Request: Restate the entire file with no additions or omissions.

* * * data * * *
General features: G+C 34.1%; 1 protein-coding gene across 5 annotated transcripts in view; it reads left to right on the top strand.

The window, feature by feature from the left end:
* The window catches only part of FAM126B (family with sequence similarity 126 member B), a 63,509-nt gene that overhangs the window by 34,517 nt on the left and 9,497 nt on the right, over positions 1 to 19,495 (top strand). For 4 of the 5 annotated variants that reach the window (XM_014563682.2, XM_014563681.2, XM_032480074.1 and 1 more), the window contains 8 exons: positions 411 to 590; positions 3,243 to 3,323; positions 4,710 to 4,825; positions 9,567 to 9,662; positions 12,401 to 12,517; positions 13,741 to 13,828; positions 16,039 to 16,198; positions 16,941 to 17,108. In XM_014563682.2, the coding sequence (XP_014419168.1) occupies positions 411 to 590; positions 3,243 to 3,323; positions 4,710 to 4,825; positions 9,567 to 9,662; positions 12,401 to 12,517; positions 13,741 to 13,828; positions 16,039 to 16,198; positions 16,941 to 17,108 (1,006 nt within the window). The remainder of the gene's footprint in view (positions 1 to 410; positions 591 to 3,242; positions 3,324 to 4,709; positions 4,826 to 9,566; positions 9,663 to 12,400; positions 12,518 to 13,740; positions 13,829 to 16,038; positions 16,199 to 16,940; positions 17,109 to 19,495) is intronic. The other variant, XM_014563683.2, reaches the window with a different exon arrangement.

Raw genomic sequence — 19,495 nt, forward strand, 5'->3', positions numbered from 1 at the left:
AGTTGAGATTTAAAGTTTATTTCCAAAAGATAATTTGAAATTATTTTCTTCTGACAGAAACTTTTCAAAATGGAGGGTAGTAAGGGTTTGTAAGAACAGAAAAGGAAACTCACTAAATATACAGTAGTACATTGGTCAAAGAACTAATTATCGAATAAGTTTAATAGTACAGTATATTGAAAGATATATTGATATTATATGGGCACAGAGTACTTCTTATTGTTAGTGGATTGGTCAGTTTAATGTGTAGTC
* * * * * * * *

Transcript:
General features: G+C 34.1%; 1 protein-coding gene across 5 annotated transcripts in view; it reads left to right on the top strand.

The window, feature by feature from the left end:
* The window catches only part of FAM126B (family with sequence similarity 126 member B), a 63,509-nt gene that overhangs the window by 34,517 nt on the left and 9,497 nt on the right, over positions 1 to 19,495 (top strand). For 4 of the 5 annotated variants that reach the window (XM_014563682.2, XM_014563681.2, XM_032480074.1 and 1 more), the window contains 8 exons: positions 411 to 590; positions 3,243 to 3,323; positions 4,710 to 4,825; positions 9,567 to 9,662; positions 12,401 to 12,517; positions 13,741 to 13,828; positions 16,039 to 16,198; positions 16,941 to 17,108. In XM_014563682.2, the coding sequence (XP_014419168.1) occupies positions 411 to 590; positions 3,243 to 3,323; positions 4,710 to 4,825; positions 9,567 to 9,662; positions 12,401 to 12,517; positions 13,741 to 13,828; positions 16,039 to 16,198; positions 16,941 to 17,108 (1,006 nt within the window). The remainder of the gene's footprint in view (positions 1 to 410; positions 591 to 3,242; positions 3,324 to 4,709; positions 4,826 to 9,566; positions 9,663 to 12,400; positions 12,518 to 13,740; positions 13,829 to 16,038; positions 16,199 to 16,940; positions 17,109 to 19,495) is intronic. The other variant, XM_014563683.2, reaches the window with a different exon arrangement.

Raw genomic sequence — 19,495 nt, forward strand, 5'->3', positions numbered from 1 at the left:
AGTTGAGATTTAAAGTTTATTTCCAAAAGATAATTTGAAATTATTTTCTTCTGACAGAAACTTTTCAAAATGGAGGGTAGTAAGGGTTTGTAAGAACAGAAAAGGAAACTCACTAAATATACAGTAGTACATTGGTCAAAGAACTAATTATCGAATAAGTTTAATAGTACAGTATATTGAAAGATATATTGATATTATATGGGCACAGAGTACTTCTTATTGTTAGTGGATTGGTCAGTTTAATGTGTAGTC